Brexit Likely To Increase Paperwork For UK Productions Shooting In EU

Andreas Wiseman
·3 min read

It seems an obvious point, but it’s worth clarifying that Brexit will likely increase bureaucracy for UK film and TV productions shooting in the EU.

Uncertainty remains over the nature of the future relationship between the UK and EU given that the two parties have yet to agree a ‘Brexit deal’. The deadline for that deal is December 31 after which point UK citizens will no longer have freedom to work on the continent as before.

Confusion has permeated most businesses, including the film and TV sectors.

A number of UK producers we have spoken to in recent weeks were unsure as to whether visas will be required for their UK actors on EU shoots next year, for example.

We reached out to the British Film Institute for some clarity. Here’s what a spokesperson told us:

First key point is that many EU Member States operate a system using not only visas, but also work permits designed to regulate employment.

There are different rules for travelling to the EU to do filming for a UK-based production, or travelling to enter into employment on a production based in the EU.

Whether or not both parties agree a Free Trade Agreement, the EU agreed last year that UK nationals will be able to travel visa-free to the Schengen Area for short-term visits (up to 90 days in 180) for tourism and a limited number of business activities. Member States also allow additional permitted activities that do not require a visa as part of their domestic immigration regimes for short-term visits. Those travelling for more than 90 days will be required to apply for a visa.

In terms of work permits, each Member State has a list of permitted activities that can be undertaken by business visitors, and therefore do not require work permits. Further activities are possible and are subject to ongoing negotiations between the UK and the EU. In a deal scenario, for example, it is likely that fewer business activities will be subject to work permit requirements, compared to a non-negotiated outcome. Businesses will also have greater certainty about which activities they can and cannot perform without a visa.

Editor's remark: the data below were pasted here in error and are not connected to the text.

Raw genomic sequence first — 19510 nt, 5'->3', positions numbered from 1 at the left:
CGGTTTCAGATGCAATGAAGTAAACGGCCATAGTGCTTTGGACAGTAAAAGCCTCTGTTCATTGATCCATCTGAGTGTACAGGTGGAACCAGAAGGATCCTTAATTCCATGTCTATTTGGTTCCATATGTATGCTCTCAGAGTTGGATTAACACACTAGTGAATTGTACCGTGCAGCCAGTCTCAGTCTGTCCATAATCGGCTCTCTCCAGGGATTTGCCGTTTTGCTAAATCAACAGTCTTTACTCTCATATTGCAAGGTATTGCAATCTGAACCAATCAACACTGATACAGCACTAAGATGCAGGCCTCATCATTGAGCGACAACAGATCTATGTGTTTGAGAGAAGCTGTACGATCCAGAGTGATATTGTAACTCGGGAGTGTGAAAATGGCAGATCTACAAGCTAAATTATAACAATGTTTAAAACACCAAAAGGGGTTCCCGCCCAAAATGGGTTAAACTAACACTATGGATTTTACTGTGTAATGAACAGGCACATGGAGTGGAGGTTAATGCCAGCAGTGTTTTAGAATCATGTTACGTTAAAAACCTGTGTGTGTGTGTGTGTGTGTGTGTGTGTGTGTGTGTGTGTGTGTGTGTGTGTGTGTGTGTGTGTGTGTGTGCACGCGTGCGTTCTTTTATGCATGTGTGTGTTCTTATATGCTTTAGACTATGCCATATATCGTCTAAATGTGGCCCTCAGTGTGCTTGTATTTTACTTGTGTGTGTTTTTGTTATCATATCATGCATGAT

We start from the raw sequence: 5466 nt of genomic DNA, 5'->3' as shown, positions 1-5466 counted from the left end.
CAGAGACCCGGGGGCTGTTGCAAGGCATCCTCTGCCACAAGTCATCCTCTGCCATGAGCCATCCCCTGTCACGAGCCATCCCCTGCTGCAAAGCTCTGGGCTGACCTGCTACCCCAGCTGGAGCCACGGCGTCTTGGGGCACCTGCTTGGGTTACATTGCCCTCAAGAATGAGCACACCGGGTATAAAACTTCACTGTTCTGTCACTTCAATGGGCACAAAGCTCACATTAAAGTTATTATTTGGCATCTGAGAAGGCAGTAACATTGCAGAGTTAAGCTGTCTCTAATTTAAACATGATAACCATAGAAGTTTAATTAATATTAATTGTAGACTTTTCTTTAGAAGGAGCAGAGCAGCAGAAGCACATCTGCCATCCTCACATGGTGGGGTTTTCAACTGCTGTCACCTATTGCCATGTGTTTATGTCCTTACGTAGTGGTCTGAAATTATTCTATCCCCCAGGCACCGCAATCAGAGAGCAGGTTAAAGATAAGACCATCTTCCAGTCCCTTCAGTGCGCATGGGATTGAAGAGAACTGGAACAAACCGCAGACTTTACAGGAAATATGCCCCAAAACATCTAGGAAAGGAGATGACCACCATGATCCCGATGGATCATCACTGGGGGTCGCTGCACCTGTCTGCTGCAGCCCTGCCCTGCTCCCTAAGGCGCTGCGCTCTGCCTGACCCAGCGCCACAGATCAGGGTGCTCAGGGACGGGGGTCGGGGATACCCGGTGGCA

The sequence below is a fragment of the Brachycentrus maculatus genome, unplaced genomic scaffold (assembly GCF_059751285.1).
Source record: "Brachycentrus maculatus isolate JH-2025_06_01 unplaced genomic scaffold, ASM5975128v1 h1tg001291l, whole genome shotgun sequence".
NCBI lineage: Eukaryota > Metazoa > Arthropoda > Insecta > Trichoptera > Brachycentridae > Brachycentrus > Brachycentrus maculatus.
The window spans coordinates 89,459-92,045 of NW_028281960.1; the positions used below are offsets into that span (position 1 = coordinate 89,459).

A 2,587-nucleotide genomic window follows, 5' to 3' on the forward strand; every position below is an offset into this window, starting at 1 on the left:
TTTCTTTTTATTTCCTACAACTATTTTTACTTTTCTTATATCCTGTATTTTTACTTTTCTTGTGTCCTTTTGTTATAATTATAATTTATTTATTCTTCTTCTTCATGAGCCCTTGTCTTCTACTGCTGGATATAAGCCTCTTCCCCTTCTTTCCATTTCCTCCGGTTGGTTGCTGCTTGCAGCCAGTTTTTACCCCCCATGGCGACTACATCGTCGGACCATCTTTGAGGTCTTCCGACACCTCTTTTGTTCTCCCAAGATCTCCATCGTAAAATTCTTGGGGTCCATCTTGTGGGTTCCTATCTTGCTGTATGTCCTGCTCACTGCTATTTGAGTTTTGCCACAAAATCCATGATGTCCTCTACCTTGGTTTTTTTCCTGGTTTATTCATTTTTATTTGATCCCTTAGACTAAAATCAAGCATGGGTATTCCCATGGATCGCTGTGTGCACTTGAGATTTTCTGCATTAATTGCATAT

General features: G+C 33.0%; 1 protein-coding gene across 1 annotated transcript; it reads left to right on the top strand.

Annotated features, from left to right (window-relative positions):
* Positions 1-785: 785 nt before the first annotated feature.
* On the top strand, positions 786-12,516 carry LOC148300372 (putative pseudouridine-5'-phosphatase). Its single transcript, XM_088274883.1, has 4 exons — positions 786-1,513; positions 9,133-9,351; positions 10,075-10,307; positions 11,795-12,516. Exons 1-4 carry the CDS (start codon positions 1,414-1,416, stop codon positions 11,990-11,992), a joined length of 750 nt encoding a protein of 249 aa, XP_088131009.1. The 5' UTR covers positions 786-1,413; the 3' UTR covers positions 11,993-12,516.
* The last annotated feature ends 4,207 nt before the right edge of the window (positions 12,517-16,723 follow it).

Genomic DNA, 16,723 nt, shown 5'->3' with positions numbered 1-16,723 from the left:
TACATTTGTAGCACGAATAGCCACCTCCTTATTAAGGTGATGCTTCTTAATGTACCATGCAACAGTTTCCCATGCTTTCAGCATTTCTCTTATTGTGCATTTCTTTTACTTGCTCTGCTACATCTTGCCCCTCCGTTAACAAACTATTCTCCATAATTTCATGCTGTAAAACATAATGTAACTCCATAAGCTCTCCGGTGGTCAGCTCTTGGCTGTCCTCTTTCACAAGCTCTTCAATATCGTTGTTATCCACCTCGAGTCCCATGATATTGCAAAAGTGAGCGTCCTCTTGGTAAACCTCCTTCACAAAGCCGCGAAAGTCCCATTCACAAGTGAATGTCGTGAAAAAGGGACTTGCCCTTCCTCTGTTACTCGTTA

In Hungary, for example, you don’t need a work permit if you’re going to shoot for a production based in another country. And if you’re considered a non-visa national, you don’t need a visa either if you’re going to be there for less than 90 days. Here’s the link that explains it.

We have to wait for the outcome of negotiations before we have a full picture. Additionally, every country has a different system in place, so the processes involved will vary country by country.”

UK producers’ association PACT added: “There are ongoing discussions around requirements for the creative sector but those also hinge on whether we have a deal or not. If there is no deal, each individual country will have their own visa requirements for incoming UK crew.”

So there you have it. Producers will need to wait a little longer to know exactly what will be required of them for EU shoots next year but it’s safe to say that layers will be added to their workload. Some crew will require visas and/or work permits, others possibly not. Producers will need to do more local research, at a minimum.

Covid will present another set of challenges for producers looking to shoot on the continent with individual countries also having their own Covid rules for incoming shoots.

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